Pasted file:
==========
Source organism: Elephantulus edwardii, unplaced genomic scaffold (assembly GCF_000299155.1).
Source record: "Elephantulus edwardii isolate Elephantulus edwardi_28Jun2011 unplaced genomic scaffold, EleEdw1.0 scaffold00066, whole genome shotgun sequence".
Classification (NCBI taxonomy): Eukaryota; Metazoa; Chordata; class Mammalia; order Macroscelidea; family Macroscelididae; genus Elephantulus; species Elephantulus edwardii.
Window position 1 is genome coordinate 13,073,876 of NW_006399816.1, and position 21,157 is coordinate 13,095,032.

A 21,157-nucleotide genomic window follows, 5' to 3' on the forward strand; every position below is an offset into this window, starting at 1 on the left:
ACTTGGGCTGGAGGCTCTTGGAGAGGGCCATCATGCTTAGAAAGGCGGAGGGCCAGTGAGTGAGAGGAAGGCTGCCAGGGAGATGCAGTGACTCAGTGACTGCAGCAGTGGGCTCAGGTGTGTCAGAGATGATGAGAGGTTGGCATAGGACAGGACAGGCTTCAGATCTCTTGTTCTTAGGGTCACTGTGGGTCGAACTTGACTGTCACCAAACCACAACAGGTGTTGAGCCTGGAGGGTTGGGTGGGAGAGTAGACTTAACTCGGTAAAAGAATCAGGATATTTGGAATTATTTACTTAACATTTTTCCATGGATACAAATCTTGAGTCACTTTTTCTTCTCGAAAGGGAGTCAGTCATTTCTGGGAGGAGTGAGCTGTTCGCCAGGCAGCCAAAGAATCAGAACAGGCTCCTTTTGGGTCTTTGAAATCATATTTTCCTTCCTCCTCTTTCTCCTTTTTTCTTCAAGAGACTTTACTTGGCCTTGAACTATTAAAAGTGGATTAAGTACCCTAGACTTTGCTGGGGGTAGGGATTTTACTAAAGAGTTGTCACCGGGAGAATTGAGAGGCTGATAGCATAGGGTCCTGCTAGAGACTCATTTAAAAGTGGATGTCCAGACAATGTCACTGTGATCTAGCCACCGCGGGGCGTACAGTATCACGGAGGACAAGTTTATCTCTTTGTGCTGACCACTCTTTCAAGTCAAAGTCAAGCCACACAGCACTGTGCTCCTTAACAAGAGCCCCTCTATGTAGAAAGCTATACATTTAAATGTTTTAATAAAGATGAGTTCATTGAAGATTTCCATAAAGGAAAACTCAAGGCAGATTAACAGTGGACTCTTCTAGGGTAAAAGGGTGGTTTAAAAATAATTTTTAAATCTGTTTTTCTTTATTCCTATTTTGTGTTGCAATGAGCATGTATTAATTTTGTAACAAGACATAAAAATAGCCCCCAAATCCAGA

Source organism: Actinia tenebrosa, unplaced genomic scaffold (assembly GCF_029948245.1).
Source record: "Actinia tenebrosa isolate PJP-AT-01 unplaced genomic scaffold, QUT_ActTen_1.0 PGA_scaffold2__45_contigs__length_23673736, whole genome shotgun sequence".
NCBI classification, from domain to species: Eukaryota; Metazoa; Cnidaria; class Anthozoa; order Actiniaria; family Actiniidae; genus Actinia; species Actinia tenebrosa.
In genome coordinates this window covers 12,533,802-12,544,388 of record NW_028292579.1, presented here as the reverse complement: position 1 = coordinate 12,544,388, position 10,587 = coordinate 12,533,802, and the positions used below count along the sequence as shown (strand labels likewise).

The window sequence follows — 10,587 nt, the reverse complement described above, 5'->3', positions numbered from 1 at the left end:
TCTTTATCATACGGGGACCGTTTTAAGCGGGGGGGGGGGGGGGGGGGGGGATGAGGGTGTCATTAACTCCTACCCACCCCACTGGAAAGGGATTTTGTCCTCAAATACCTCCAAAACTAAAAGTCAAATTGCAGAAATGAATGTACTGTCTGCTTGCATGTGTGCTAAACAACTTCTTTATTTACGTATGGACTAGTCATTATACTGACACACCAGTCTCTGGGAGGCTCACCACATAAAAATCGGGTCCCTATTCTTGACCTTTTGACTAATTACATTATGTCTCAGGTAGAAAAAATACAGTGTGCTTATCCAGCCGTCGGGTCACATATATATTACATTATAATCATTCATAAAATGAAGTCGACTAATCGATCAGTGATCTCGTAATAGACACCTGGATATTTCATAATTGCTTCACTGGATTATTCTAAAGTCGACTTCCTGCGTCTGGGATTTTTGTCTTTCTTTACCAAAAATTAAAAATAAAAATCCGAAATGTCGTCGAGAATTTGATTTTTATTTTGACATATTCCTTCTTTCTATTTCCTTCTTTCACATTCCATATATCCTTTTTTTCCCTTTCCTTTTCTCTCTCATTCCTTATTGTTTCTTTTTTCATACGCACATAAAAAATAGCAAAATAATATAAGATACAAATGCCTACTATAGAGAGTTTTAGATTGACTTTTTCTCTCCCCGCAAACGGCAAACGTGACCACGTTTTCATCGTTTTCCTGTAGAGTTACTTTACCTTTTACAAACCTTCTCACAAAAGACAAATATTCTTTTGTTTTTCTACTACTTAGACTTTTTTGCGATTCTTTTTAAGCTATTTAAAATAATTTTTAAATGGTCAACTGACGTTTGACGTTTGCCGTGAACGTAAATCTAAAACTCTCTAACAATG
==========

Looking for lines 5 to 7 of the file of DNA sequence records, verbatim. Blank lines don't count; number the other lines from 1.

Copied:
A 21,157-nucleotide genomic window follows, 5' to 3' on the forward strand; every position below is an offset into this window, starting at 1 on the left:
ACTTGGGCTGGAGGCTCTTGGAGAGGGCCATCATGCTTAGAAAGGCGGAGGGCCAGTGAGTGAGAGGAAGGCTGCCAGGGAGATGCAGTGACTCAGTGACTGCAGCAGTGGGCTCAGGTGTGTCAGAGATGATGAGAGGTTGGCATAGGACAGGACAGGCTTCAGATCTCTTGTTCTTAGGGTCACTGTGGGTCGAACTTGACTGTCACCAAACCACAACAGGTGTTGAGCCTGGAGGGTTGGGTGGGAGAGTAGACTTAACTCGGTAAAAGAATCAGGATATTTGGAATTATTTACTTAACATTTTTCCATGGATACAAATCTTGAGTCACTTTTTCTTCTCGAAAGGGAGTCAGTCATTTCTGGGAGGAGTGAGCTGTTCGCCAGGCAGCCAAAGAATCAGAACAGGCTCCTTTTGGGTCTTTGAAATCATATTTTCCTTCCTCCTCTTTCTCCTTTTTTCTTCAAGAGACTTTACTTGGCCTTGAACTATTAAAAGTGGATTAAGTACCCTAGACTTTGCTGGGGGTAGGGATTTTACTAAAGAGTTGTCACCGGGAGAATTGAGAGGCTGATAGCATAGGGTCCTGCTAGAGACTCATTTAAAAGTGGATGTCCAGACAATGTCACTGTGATCTAGCCACCGCGGGGCGTACAGTATCACGGAGGACAAGTTTATCTCTTTGTGCTGACCACTCTTTCAAGTCAAAGTCAAGCCACACAGCACTGTGCTCCTTAACAAGAGCCCCTCTATGTAGAAAGCTATACATTTAAATGTTTTAATAAAGATGAGTTCATTGAAGATTTCCATAAAGGAAAACTCAAGGCAGATTAACAGTGGACTCTTCTAGGGTAAAAGGGTGGTTTAAAAATAATTTTTAAATCTGTTTTTCTTTATTCCTATTTTGTGTTGCAATGAGCATGTATTAATTTTGTAACAAGACATAAAAATAGCCCCCAAATCCAGA

Source organism: Actinia tenebrosa, unplaced genomic scaffold (assembly GCF_029948245.1).